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The SO-family is nicely evolving, day by day, there are new features, changes, etc. These changes, however, are not clear nor explained to the non-regular user.

This was discussed a bit earlier there, and answered by Jeff. In case of a new feature, or major change, there is usually a blog post going with it, to explain. And before, there is a "status-completed" on Meta, or a mention in the podcast.

The problem is that I think easily 80% of the people coming to the S[OFU] sites don't follow the blog, never heard the podcast, or never set foot on Meta either. They only come to their regular site to ask questions, or give answers.

Even more regular users are surprised by new features. The big FAQ change on SU went completely unnoticed, not even a blog post. The reputation recalc generated countless "Dude, where's my rep?" questions. The bounty system change, even if only adding a functionality, is confusing some users as well.


So what can be done to improve communication to most of users?

There is a notification area used sometimes on top of the recent questions, why isn't this used to communicate on every new feature or such major change? With a message like:

We just added a Linked sidebar to the question page! Read more about it here.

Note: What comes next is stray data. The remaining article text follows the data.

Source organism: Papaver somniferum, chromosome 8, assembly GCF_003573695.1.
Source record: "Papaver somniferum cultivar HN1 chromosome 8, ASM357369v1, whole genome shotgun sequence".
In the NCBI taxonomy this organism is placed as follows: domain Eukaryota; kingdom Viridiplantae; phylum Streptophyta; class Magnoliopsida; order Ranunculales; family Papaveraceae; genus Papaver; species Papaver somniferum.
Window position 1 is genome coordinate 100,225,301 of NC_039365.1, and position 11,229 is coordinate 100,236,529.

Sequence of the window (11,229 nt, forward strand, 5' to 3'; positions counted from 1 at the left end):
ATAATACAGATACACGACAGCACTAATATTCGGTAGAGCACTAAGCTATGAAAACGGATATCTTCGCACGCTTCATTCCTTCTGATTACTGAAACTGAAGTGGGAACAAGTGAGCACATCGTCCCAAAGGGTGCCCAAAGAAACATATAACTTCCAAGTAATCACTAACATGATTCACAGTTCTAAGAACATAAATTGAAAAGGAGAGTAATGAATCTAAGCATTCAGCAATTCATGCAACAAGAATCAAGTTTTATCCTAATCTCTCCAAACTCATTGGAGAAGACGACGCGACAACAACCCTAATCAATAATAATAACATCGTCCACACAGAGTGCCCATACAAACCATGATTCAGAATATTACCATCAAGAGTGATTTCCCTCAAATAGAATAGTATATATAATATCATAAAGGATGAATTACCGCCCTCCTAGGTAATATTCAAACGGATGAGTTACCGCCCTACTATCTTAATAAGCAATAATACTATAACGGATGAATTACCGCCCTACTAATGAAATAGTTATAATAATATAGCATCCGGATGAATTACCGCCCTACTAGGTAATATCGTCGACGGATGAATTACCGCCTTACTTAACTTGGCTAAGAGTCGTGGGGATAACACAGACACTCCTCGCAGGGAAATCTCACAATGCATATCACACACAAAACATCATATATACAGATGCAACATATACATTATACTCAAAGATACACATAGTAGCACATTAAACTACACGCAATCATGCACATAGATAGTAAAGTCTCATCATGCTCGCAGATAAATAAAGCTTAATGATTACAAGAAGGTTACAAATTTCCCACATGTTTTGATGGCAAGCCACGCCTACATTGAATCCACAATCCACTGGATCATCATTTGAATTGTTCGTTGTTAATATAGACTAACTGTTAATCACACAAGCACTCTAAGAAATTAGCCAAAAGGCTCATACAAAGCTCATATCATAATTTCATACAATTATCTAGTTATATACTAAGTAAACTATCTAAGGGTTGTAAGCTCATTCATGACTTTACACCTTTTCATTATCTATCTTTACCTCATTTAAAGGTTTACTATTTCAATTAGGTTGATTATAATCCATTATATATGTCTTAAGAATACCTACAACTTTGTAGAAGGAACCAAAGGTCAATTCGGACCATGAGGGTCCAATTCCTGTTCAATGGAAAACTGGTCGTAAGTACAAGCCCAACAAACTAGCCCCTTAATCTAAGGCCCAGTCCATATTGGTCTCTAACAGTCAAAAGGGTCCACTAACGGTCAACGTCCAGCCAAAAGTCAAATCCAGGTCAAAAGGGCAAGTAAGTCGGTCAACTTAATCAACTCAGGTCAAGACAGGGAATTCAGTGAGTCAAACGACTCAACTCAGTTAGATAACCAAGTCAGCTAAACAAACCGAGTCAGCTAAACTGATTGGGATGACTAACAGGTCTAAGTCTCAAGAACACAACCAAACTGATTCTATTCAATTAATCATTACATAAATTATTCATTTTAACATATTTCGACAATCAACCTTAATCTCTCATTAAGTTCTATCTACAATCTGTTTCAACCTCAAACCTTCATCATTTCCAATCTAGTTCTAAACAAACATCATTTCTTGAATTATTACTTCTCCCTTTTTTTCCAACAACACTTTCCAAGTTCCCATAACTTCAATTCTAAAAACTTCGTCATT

In the end, if you provide a new feature to users without explaining it, presenting it, it's useless to them, or worse, it's confusing them.


Edit: this proposition is to notify the majority of users of important changes, not to have a changelog for any modification. This other case is discussed in this question.

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possible duplicate of meta.stackexchange.com/questions/47433/… –  Ether Apr 28 '10 at 16:47
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@Ether - not exactly the same thing. The "monthly summary" is answered by the blog or the "status completed", more or less. It's more a "changelog" approach. The point in the request is to have information visible to all users about major changes and new features, when they happen. –  Gnoupi Apr 28 '10 at 17:05
    
@Gnoupi: ok fair enough; one is more push-based, the other is more passive. –  Ether Apr 28 '10 at 17:42
    
the way global rep recalc was handled (that is, no direct email or notify bar to 200,000+ users; blog post only) was intentional though. Not accidental. Very much a conscious decision. –  Jeff Atwood May 9 '10 at 12:18
    
(Thanks for pointing out those FAQ changes. Didn't know that either...) –  Arjan May 9 '10 at 12:31
    
Hmmm, according to the lower-right corner, Meta is at revision: 2010.5.9.4 now. So, something changed May 9th 2010, being today. Probably just a not very interesting bug fix? ;-) –  Arjan May 9 '10 at 15:21
    
doesn't the blog almost always have this information? –  Gordon Gustafson May 11 '10 at 19:31
    
@Crazy - then again, most people using the site don't follow the blog, like I said. The point of this request is to push this information, when it is changing the way they use the site (faq change, new major feature, etc). –  Gnoupi May 12 '10 at 7:36